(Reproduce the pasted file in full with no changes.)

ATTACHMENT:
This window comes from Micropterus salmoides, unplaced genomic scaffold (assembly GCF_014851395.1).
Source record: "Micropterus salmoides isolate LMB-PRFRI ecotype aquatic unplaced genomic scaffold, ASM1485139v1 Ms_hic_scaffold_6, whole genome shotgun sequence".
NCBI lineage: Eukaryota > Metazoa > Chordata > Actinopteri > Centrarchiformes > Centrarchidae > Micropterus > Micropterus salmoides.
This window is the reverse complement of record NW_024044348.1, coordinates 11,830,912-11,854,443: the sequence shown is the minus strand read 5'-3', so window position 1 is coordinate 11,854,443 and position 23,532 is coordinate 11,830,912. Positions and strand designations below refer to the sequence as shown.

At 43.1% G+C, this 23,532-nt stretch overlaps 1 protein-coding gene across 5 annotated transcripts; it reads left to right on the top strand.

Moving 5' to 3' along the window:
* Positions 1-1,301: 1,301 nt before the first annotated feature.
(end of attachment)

This window comes from Micropterus salmoides, unplaced genomic scaffold (assembly GCF_014851395.1).
Source record: "Micropterus salmoides isolate LMB-PRFRI ecotype aquatic unplaced genomic scaffold, ASM1485139v1 Ms_hic_scaffold_6, whole genome shotgun sequence".
NCBI lineage: Eukaryota > Metazoa > Chordata > Actinopteri > Centrarchiformes > Centrarchidae > Micropterus > Micropterus salmoides.
This window is the reverse complement of record NW_024044348.1, coordinates 11,830,912-11,854,443: the sequence shown is the minus strand read 5'-3', so window position 1 is coordinate 11,854,443 and position 23,532 is coordinate 11,830,912. Positions and strand designations below refer to the sequence as shown.

At 43.1% G+C, this 23,532-nt stretch overlaps 1 protein-coding gene across 5 annotated transcripts; it reads left to right on the top strand.

Moving 5' to 3' along the window:
* Positions 1-1,301: 1,301 nt before the first annotated feature.